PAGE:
Builder confidence in 55+ housing market grows in Q1
In the first quarter of 2013, the National Association of Home Builders’ (NAHB) 55+ single-family Housing Market Index (HMI) increased 19 points on a year-over-year basis to 46. This is the highest first-quarter number recorded since the inception of the index in 2008 and sixth consecutive quarter of year-over-year improvements.
“Builders and developers for the 55+ housing sector continue to report increased optimism in the market,” said Robert Karen, chairman of NAHB’s 50+ Housing Council and managing member of the Symphony Development Group. “We are seeing an increase in consumer demand for homes and communities that are designed to address the specific needs of the mature homebuyer.”
There are separate 55+ HMIs for two segments of the 55+ housing market: single-family homes and multi-family condominiums. Each 55+ HMI measures builder sentiment based on a survey that asks if current sales, prospective buyer traffic and anticipated six-month sales for that market are good, fair or poor. An index number below 50 indicates that more builders view conditions as poor than good.
All of the components of the 55+ single-family HMI showed growth from a year ago: present sales climbed 19 points to 46, expected sales for the next six months increased 21 points to 53, and traffic of prospective buyers rose 15 points to 41.
“The strong year-over-year increase in confidence reported by builders for the 55+ market is consistent with year over year increases in other segments of the home building industry,” said NAHB chief economist David Crowe. “While demand for new 55+ housing has improved due to a reduced inventory of homes on the market and low interest rates, builders’ ability to respond to the demand is being limited by a shortage of labor with basic construction skills and rising prices for some building materials.”
Communication today: Not so easy
Las Vegas — Jim Crawford led the attendees of the Presidents Council Advisory Board Meeting in a demonstration of the type of whiz-bang communications technology that could — conceivably — help retailers engage with customers.
There is no doubt, however, that the issue of managing customer communication is more difficult than ever for retailers.
Crawford, executive director of the Global Retail Executive Council as well as the principal of consulting firm Taberna Retail, spelled out the challenge. "The shopper today is more demanding and has higher expectations than any other point in history," he said.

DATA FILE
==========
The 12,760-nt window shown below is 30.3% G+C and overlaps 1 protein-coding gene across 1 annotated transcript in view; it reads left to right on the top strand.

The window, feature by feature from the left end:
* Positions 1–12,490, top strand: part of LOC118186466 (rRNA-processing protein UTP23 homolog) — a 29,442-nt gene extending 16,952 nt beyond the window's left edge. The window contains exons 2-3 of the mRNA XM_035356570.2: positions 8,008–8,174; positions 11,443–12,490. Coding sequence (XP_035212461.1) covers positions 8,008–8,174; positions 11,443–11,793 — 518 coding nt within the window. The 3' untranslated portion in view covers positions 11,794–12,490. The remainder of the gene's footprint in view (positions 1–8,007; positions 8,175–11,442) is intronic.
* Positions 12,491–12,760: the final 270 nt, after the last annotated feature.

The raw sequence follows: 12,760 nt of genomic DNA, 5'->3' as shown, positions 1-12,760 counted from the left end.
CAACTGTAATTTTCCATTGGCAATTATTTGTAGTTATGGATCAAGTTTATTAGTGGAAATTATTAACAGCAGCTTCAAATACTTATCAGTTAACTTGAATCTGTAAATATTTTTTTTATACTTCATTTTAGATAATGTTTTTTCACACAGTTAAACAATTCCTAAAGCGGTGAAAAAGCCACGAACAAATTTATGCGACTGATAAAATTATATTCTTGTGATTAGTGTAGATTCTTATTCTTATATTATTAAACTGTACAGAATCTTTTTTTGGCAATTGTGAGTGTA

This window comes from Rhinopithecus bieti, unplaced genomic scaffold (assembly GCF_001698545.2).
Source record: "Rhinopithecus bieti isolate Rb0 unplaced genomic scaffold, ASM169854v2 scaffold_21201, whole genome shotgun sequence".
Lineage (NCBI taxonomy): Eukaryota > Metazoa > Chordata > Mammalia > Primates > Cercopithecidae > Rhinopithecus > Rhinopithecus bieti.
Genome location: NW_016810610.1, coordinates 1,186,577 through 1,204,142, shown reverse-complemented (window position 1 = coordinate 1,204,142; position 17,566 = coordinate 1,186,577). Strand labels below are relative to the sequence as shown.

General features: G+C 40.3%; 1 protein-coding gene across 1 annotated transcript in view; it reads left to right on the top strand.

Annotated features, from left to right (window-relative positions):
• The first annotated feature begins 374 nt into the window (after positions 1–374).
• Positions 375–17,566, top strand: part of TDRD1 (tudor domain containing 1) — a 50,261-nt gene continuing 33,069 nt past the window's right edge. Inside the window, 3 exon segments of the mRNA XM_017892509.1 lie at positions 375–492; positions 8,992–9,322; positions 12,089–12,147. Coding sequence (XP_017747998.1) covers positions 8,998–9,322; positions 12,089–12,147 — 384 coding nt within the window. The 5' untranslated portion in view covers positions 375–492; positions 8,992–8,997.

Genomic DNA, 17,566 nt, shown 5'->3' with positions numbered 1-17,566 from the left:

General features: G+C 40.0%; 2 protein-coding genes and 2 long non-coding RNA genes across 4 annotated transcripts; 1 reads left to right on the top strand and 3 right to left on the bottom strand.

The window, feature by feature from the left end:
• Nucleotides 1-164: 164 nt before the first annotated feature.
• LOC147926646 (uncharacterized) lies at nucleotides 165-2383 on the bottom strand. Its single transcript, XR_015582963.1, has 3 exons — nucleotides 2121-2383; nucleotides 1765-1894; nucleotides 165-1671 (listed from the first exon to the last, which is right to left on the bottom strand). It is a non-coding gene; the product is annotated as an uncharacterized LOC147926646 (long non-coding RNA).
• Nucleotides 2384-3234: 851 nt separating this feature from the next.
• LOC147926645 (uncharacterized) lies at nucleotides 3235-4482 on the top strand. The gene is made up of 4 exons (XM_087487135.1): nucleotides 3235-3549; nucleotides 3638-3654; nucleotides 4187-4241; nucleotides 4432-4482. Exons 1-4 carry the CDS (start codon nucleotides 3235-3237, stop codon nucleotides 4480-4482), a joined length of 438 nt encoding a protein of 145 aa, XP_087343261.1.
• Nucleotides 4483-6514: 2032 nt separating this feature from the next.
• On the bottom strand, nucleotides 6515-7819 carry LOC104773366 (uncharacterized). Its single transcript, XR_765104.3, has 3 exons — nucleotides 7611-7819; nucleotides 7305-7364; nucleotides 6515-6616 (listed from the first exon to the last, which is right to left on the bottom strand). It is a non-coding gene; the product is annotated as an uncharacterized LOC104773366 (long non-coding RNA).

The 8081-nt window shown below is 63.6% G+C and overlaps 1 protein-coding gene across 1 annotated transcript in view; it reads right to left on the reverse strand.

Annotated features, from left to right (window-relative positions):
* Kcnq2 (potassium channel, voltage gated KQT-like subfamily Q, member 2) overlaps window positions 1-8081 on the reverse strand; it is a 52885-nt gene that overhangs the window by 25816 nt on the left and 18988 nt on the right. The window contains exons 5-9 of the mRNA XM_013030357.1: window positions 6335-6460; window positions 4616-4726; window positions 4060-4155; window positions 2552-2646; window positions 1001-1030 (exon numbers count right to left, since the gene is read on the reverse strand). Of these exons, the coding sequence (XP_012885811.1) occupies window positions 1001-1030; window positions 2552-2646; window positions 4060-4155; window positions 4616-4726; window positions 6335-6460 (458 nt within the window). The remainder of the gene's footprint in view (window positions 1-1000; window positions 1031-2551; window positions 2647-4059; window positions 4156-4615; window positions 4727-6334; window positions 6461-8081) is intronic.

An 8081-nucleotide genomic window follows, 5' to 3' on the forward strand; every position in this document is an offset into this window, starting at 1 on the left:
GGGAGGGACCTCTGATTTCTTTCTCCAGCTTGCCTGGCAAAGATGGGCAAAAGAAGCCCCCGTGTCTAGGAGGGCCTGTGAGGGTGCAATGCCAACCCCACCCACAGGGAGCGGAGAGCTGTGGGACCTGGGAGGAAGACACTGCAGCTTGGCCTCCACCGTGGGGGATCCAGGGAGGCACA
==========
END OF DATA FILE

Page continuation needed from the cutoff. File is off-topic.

Taberna’s research spelled out what consumers want in terms of shopping environment. Sixty-six percent of shoppers say they want improved customer service, and 61% say they want "accessible information before making a purchase." Those numbers, he said, clearly show where retailers should focus their energies, as opposed to "tailored experience" — sought by 23% of shoppers.
Managing modern communication — including all social media — includes creating a link between physical stores and online stores; and creating a link between product and more.
Success in this field is a struggle, he said. He offered this caution: "If what you’re doing is easy, you’re doing it wrong."
The goal for navigating new media and new technology include capturing lost demand inside the store and creating demand for your products outside the store, he said. It’s also important to leverage new sources of information about the shopper by engaging them in places such as Twitter and Facebook. “And don’t be afraid of negative feedback by online reviewers,” he said.
IKEA completes 38th U.S. solar project
IKEA has officially plugged-in the solar energy system installed at its store in Stoughton, Mass. The 118,000-sq.-ft. array consists of a 590.8-kW (DC) system, built with 4,220 laminated panels. It will produce approximately 695,000 kWh of clean electricity annually, the equivalent of reducing 479 tons of carbon dioxide (CO2), eliminating the emissions of 94 cars or powering 60 homes yearly (calculating clean energy equivalents).
The installation represents the 38th completed solar project for IKEA in the United States, with one more location under way, giving the chain an eventual solar presence in nearly 90% of its U.S. locations, with a total generation of 38 MW. Ikea contracted REC Solar for the development, design and installation of the Stoughton store’s customized solar power system.
The retailer owns and operates each of its solar PV energy systems atop its buildings — as opposed to a solar lease or PPA (power purchase agreement) — and globally has allocated $1.8 billion to invest in renewable energy through 2015.
IKEA’s solar project reinforces its long-term commitment to sustainability and confidence in photovoltaic (PV) technology. Consistent with the company’s goal of being energy independent by 2020, the company has installed more than 250,000 solar panels on buildings across the world and owns/operates approximately 110 wind turbines in Europe.